Spiritual books are about humanity's most fundamental questions. Most of these books are concerned with answers, but the best ones show how these answers play out in people's actual lives. Unconnected to everyday living, answers lose their meaning and power.
In The Richest of Fare: Seeking Spiritual Security in the Sonoran Desert, Phyllis Strupp, a writer living in Carefree, Ariz., engages what Einstein called the most important question facing mankind: Is the universe a friendly place? Drawing on the teachings of the Bible, a myriad of Western thinkers and the lessons of the Arizona desert, Strupp has answered that question with a qualified "yes." However, her answer is based more on theory than experience, and lacks the sincerity that illustrations from her own life would give it.
After reading this book, I know a lot about how Strupp thinks, but I don't know much about her. She's a spiritual nomad who was brought up Catholic, spent two decades outside organized religion and is now an Episcopalian, recently graduated from a ministerial education program. She is well-read, and her book reads like it could have been adapted from a master's thesis in theology.
This is a book deeply rooted in the Judeo-Christian tradition, and, not surprisingly, it manifests a highly dichotomized view of the universe. She writes that the cosmos is a friendly place, but only in the spiritual sense. It is her belief that physical reality is "bi-polar," the stage for a perpetual Armageddon between forces of self-destruction and collaboration. "Dark energy" attempts to overcome gravity, and Satan battles God, she attests, in a universe in which violence, decay and death are governing principles.
On the other hand, she says, there is also a spiritual realm that offers peace and security. It can be accessed, she writes, by faith, reflection and the forging of good relationships with God, nature, others and ourselves.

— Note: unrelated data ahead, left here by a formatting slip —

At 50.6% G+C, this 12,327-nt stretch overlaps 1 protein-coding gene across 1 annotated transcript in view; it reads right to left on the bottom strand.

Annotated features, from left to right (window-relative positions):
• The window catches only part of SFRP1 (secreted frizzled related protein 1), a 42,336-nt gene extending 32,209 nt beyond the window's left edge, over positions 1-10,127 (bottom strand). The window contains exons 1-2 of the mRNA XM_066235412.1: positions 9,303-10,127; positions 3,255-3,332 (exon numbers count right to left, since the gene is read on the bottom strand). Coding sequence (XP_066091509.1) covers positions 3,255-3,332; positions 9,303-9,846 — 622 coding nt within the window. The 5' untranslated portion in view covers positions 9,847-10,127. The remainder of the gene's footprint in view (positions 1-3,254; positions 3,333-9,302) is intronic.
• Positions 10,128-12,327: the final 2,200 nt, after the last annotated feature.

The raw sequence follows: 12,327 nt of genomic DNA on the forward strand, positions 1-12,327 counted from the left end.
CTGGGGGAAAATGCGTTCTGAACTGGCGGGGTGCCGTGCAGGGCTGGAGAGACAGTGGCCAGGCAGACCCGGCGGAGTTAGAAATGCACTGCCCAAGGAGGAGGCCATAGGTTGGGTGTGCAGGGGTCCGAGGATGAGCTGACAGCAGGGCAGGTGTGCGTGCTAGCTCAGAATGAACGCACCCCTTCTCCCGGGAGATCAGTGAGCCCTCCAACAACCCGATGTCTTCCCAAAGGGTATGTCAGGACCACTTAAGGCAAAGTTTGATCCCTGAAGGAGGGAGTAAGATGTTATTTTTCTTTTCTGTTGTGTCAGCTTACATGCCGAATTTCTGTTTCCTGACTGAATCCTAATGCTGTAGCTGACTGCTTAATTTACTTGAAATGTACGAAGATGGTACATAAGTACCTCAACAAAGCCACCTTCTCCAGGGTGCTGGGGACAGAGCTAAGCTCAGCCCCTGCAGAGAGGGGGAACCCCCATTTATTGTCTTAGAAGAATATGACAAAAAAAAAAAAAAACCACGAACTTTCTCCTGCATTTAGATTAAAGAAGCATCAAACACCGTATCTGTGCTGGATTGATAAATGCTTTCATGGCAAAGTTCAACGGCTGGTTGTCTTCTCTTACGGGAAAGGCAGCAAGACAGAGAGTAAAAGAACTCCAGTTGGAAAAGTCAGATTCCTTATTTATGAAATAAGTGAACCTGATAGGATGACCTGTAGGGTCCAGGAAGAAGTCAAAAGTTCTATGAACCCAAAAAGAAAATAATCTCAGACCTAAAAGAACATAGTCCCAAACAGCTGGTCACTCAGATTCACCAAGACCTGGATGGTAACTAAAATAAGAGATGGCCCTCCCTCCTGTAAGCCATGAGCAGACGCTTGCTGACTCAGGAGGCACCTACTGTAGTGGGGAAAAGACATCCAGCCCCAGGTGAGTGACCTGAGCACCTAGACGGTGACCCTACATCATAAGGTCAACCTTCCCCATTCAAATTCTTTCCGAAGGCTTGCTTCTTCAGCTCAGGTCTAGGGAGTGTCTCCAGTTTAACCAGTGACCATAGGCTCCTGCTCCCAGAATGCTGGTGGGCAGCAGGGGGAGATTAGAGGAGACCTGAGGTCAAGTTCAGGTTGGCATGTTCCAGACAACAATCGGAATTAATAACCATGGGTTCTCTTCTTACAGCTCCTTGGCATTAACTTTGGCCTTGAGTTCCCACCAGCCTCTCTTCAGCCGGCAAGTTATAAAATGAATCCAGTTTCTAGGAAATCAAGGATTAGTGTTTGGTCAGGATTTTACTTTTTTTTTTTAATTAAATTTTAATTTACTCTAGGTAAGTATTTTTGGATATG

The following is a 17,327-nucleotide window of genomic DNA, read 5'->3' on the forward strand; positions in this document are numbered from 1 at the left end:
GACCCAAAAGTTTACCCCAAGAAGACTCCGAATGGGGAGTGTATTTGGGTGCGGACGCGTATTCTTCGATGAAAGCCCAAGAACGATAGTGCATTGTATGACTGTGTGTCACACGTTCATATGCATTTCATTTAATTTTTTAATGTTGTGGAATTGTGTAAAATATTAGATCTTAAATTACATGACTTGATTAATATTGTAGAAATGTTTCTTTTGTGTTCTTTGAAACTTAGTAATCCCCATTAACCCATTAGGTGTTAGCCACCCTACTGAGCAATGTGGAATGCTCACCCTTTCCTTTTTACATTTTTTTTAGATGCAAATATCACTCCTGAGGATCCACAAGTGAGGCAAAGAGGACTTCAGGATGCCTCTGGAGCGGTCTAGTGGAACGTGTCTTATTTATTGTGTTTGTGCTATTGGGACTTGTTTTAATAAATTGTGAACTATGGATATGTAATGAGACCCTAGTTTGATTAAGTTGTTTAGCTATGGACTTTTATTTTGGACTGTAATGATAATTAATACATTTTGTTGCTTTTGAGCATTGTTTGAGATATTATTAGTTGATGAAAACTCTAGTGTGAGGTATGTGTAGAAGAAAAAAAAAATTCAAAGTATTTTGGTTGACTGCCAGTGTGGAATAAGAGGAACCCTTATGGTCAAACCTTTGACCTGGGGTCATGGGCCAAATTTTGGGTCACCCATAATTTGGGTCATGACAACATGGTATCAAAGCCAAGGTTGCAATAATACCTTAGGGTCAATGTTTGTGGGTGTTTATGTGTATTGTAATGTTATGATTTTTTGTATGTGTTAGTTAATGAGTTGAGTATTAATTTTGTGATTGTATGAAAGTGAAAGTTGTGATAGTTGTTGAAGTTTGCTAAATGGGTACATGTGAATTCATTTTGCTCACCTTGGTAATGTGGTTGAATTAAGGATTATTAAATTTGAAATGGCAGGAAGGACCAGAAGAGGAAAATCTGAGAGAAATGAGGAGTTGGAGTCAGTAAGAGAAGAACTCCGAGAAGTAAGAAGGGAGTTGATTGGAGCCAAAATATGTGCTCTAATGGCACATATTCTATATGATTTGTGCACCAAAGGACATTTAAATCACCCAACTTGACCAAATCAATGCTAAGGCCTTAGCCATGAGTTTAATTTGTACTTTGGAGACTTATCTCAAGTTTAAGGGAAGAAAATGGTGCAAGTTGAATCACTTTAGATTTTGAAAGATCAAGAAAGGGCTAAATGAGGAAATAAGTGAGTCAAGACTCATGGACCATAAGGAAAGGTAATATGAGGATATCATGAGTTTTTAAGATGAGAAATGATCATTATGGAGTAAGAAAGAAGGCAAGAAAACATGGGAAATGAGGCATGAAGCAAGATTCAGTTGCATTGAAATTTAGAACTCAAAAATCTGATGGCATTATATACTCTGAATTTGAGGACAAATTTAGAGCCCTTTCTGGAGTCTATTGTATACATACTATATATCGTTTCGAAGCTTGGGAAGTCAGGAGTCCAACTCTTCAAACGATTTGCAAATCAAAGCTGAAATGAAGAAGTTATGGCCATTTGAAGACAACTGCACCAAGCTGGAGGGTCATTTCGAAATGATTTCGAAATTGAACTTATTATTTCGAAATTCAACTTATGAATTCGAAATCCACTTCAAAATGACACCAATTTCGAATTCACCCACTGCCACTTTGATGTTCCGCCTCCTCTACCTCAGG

If this book was simply a discourse on the travails of the physical world and the promise of a spiritual escape hatch, it wouldn't be much different from the Jimmy Swaggart Hour. However, Strupp's spiritual dimension is not so much an otherworldly Disneyland as it is a mystical awareness of the world's underlying unity.
Strupp writes that if we believe in God, we have to believe that everything in the cosmos has a purpose. She weaves science and theology, pointing to signs of a purposeful connection between nature's self-destructive streak and its life-sustaining side: supernovas explode and die, but seed the galaxies with the building-blocks of life; violent tectonic collisions beneath the Earth's surface revitalize the Earth's crust; the relentless cycle of predation among species sustains a delicately-balanced food chain.
Additionally, she takes a page from Goethe and Jung, and writes that even the devil, "the cruel, indifferent streak in Nature--and in us," may serve a useful purpose.
"Does Satan serve God," she asks, "by bringing crisis into our lives to force conscious choices?"
This book is replete with photographs and observations of the Sonoran Desert that illustrate Strupp's views. Noting that several of the world's religions have emerged from desert regions, she contends that the desert can be a powerful catalyst for spiritual transformation.
"The desert's harshness forces us," she writes, "to confront the spiritual discomfort that is inherent in the human condition."
In addition to the Bible, Strupp quotes a number of Western philosophers, poets and mystics to flesh-out her points. These voices include Walt Whitman, William James, Charles Darwin, Marcus Aurelius, Thoreau, Teresa of Avila and Richard Maurice Bucke, whose book, Cosmic Consciousness, suggests that humans are evolving into a race of super-spiritual beings on the level of Jesus and the Buddha. (Strupp believes that evolution is a tool of God, and that human consciousness is evolving in a spiritual direction.)
One of the book's more noticeable weaknesses is its limited range--it relies solely on Western sources. The mystical impulses that flicker throughout the text would be greatly served by an exploration of other traditions such as the teachings of the Sufis and the monistic philosophies of the East.
However, the biggest missing element is Strupp herself. Aside from her role as an observer of desert scenes and synthesizer of ideas, she's nowhere to be found. We never learn about the crises she's weathered, the doubts she's struggled with, the grace that she's encountered. In short, we never know how her answers have changed her life.
Still, while this book may seem, at times, to be too far up in the clouds, Strupp's curious spirit and infectious optimism will likely encourage some readers to begin spiritual odysseys of their own.